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REVIEW: 'Silver Linings Playbook'

REVIEW: 'Silver Linings Playbook'

REVIEW: 'Silver Linings Playbook', Flicks.co.nz

5 stars

Romantic comedy from director David O. Russell (The Fighter) starring Bradley Cooper as a man fresh out of a mental institution, living with his parents and trying to get his life back together. Co-stars Jennifer Lawrence, Robert DeNiro and Chris Tucker. In cinemas January 31st.

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David O. Russell knows how to introduce likeably flawed characters, slowly wind them all up and simultaneously let them go at the right moments. Perhaps this talent stems from keeping a strong grip on his casts (George Clooney and Lily Tomlin can vouch for that), but it’s a skill he refines with each movie. Silver Linings Playbook is his current apex.

As with The Fighter, every bit of acting juice is squeezed out of the Oscar-loaded ensemble: Bradley Cooper delivers a career best as the bipolar Pat, Jennifer Lawrence parallels her Winter’s Bone performance as widowed Tiffany, Robert De Niro jump-starts his reputation as Pat’s OCD football-bookie father and the fantastic Jacki Weaver continues being so as Pat’s mother (I wish she had more screen time). The quality extends to the smaller roles, from Julia Stiles’ A-grade bitchiness to Chris Tucker’s piston-powered mouth.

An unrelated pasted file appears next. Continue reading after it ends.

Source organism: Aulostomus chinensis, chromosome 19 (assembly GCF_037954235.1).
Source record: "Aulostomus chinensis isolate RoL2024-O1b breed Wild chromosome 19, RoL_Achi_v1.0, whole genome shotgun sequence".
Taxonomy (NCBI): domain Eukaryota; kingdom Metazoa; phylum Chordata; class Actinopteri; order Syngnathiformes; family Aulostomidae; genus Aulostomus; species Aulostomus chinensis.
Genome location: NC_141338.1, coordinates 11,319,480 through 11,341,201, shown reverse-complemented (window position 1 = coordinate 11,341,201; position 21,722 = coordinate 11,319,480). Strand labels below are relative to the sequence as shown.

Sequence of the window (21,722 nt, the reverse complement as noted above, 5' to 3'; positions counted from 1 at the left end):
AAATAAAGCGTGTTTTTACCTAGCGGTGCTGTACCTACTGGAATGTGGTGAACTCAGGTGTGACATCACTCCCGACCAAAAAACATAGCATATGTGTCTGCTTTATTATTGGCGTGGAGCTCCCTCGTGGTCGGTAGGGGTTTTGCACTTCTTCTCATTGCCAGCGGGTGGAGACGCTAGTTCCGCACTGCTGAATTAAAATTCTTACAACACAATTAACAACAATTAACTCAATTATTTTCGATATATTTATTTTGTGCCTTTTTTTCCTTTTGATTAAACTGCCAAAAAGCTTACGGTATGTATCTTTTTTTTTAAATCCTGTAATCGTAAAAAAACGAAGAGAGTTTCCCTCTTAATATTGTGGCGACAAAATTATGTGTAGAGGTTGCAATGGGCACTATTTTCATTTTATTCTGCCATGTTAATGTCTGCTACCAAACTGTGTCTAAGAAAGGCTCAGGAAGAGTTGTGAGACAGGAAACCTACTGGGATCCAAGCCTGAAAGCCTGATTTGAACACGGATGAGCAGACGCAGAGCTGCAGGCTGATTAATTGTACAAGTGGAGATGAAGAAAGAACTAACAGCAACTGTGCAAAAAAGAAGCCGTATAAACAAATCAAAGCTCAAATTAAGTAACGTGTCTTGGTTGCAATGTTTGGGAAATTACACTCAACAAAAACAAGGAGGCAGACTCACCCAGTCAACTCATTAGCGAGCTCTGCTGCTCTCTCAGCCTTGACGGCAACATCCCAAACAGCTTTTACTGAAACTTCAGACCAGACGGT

Through Pat and Tiffany’s mutual desire to escape the depressive glut of their collapsed marriages, we watch these two jagged souls grind each other's gears while clicking uniquely in place. It’s a relationship balancing act that weighs dialogue-heavy laughs against heart-aching conflict, resulting in a rom-com with a centre of gravity that will draw in nearly anyone. By the end, you cannot bear the thought of these characters not finding their slice of happiness – a rousing testament to Matthew Quick’s material and O. Russell’s care of it.

Silver Linings has signature wit, top-tier performances and a peculiar charm, but the film’s ultimate achievement is how it breaks down its mentally-broken characters to the point of making them so universally relatable – a reminder that ‘sanity’ doesn’t make your flaws any more orderly.

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